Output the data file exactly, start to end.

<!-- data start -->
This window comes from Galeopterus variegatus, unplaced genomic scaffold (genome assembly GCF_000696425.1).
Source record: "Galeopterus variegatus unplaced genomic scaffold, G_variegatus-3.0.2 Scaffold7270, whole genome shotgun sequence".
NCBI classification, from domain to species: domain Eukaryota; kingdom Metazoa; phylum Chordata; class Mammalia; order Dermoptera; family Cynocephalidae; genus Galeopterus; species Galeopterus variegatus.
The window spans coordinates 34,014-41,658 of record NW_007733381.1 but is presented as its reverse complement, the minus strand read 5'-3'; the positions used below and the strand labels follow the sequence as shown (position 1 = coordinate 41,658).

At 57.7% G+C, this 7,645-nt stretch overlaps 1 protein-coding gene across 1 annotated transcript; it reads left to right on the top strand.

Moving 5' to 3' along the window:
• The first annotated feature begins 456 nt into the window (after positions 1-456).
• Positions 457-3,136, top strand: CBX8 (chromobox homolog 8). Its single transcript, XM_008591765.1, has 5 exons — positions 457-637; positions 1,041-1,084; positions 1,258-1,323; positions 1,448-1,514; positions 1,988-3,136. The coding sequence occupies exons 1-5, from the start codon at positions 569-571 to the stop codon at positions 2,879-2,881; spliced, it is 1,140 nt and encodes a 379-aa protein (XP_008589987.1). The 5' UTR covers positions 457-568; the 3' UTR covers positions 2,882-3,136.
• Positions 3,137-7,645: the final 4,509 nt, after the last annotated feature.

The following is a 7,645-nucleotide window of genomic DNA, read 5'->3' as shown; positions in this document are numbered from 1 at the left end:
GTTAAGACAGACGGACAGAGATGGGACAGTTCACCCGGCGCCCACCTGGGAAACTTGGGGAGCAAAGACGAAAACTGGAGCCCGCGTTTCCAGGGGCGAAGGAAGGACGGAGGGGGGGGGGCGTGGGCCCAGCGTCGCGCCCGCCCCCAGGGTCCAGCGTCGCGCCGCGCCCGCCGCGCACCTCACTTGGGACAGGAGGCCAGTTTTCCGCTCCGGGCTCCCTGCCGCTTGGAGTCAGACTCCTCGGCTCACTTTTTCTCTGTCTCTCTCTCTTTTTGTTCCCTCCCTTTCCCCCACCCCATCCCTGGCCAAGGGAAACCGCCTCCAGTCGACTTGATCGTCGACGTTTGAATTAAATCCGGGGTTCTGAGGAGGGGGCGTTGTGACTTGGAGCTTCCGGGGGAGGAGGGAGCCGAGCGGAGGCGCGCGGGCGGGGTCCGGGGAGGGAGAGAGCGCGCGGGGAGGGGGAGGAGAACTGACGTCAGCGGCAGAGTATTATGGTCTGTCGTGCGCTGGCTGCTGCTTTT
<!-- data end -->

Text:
This window comes from Galeopterus variegatus, unplaced genomic scaffold (genome assembly GCF_000696425.1).
Source record: "Galeopterus variegatus unplaced genomic scaffold, G_variegatus-3.0.2 Scaffold7270, whole genome shotgun sequence".
NCBI classification, from domain to species: domain Eukaryota; kingdom Metazoa; phylum Chordata; class Mammalia; order Dermoptera; family Cynocephalidae; genus Galeopterus; species Galeopterus variegatus.
The window spans coordinates 34,014-41,658 of record NW_007733381.1 but is presented as its reverse complement, the minus strand read 5'-3'; the positions used below and the strand labels follow the sequence as shown (position 1 = coordinate 41,658).

At 57.7% G+C, this 7,645-nt stretch overlaps 1 protein-coding gene across 1 annotated transcript; it reads left to right on the top strand.

Moving 5' to 3' along the window:
• The first annotated feature begins 456 nt into the window (after positions 1-456).
• Positions 457-3,136, top strand: CBX8 (chromobox homolog 8). Its single transcript, XM_008591765.1, has 5 exons — positions 457-637; positions 1,041-1,084; positions 1,258-1,323; positions 1,448-1,514; positions 1,988-3,136. The coding sequence occupies exons 1-5, from the start codon at positions 569-571 to the stop codon at positions 2,879-2,881; spliced, it is 1,140 nt and encodes a 379-aa protein (XP_008589987.1). The 5' UTR covers positions 457-568; the 3' UTR covers positions 2,882-3,136.
• Positions 3,137-7,645: the final 4,509 nt, after the last annotated feature.

The following is a 7,645-nucleotide window of genomic DNA, read 5'->3' as shown; positions in this document are numbered from 1 at the left end:
GTTAAGACAGACGGACAGAGATGGGACAGTTCACCCGGCGCCCACCTGGGAAACTTGGGGAGCAAAGACGAAAACTGGAGCCCGCGTTTCCAGGGGCGAAGGAAGGACGGAGGGGGGGGGGCGTGGGCCCAGCGTCGCGCCCGCCCCCAGGGTCCAGCGTCGCGCCGCGCCCGCCGCGCACCTCACTTGGGACAGGAGGCCAGTTTTCCGCTCCGGGCTCCCTGCCGCTTGGAGTCAGACTCCTCGGCTCACTTTTTCTCTGTCTCTCTCTCTTTTTGTTCCCTCCCTTTCCCCCACCCCATCCCTGGCCAAGGGAAACCGCCTCCAGTCGACTTGATCGTCGACGTTTGAATTAAATCCGGGGTTCTGAGGAGGGGGCGTTGTGACTTGGAGCTTCCGGGGGAGGAGGGAGCCGAGCGGAGGCGCGCGGGCGGGGTCCGGGGAGGGAGAGAGCGCGCGGGGAGGGGGAGGAGAACTGACGTCAGCGGCAGAGTATTATGGTCTGTCGTGCGCTGGCTGCTGCTTTT